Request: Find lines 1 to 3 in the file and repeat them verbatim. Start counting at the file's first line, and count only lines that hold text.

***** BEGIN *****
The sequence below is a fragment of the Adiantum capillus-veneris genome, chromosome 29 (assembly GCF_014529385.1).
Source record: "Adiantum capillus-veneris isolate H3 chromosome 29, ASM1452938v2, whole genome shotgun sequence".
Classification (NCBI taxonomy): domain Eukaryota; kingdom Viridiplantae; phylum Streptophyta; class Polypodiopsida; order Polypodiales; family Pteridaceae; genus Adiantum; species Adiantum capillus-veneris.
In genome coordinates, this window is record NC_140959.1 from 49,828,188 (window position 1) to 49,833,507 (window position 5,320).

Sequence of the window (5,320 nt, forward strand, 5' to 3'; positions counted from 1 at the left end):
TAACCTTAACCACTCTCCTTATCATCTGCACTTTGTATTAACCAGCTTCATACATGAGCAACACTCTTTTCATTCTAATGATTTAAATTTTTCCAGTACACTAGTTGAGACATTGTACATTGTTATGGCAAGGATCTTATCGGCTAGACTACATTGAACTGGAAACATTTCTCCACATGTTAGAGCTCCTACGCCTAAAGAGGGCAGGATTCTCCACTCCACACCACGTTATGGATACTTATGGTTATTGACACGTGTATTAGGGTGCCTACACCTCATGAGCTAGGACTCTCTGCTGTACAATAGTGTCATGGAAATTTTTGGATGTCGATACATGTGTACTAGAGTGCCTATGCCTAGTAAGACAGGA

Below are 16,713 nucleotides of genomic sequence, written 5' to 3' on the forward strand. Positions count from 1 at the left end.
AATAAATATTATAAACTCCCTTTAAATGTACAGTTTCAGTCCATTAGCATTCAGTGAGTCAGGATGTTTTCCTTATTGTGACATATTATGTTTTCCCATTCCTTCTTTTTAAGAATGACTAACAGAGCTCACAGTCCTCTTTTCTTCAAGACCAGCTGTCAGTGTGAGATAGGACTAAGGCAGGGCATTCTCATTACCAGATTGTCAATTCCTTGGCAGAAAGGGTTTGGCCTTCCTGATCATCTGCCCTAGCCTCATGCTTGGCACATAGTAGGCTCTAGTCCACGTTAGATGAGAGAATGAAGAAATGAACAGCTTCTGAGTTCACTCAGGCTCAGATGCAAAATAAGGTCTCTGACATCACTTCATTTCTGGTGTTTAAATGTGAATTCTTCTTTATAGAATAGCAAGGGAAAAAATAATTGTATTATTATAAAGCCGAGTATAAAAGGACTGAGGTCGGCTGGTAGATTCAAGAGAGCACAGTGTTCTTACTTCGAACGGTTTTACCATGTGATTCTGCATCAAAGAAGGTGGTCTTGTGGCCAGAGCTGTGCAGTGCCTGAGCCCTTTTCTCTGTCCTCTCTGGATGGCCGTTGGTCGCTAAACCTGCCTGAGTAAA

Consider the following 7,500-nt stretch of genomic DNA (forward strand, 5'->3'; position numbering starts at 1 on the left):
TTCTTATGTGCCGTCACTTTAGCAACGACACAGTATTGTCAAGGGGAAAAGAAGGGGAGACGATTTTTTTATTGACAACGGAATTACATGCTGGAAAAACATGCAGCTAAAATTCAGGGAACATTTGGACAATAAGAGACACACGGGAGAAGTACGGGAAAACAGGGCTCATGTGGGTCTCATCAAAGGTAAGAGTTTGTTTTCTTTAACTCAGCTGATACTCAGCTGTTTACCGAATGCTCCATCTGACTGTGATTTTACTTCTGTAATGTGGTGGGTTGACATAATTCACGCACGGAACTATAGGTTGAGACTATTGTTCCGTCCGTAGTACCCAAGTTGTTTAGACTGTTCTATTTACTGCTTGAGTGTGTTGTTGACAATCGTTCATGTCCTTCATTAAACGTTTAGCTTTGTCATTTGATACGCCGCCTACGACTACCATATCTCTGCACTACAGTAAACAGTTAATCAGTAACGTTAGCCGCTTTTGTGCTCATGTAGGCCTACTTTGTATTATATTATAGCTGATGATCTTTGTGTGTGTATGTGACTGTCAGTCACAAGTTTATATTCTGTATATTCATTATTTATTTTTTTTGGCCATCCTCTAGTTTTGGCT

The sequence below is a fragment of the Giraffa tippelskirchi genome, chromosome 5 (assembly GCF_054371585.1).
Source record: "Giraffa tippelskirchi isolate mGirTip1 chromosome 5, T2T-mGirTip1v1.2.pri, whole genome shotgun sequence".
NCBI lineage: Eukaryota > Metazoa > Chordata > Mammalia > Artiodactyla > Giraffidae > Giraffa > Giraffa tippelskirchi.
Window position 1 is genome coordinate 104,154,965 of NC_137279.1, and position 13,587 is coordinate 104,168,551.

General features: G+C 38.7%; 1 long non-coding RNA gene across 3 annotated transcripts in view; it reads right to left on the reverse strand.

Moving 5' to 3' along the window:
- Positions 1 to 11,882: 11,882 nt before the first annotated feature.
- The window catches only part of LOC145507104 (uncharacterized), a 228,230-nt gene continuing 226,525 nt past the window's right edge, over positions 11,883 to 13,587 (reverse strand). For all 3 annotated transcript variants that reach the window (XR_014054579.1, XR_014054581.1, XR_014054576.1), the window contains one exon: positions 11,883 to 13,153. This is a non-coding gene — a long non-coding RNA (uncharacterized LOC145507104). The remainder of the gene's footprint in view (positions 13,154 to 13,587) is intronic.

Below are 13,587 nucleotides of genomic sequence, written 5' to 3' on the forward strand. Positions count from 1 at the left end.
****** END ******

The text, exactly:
The sequence below is a fragment of the Adiantum capillus-veneris genome, chromosome 29 (assembly GCF_014529385.1).
Source record: "Adiantum capillus-veneris isolate H3 chromosome 29, ASM1452938v2, whole genome shotgun sequence".
Classification (NCBI taxonomy): domain Eukaryota; kingdom Viridiplantae; phylum Streptophyta; class Polypodiopsida; order Polypodiales; family Pteridaceae; genus Adiantum; species Adiantum capillus-veneris.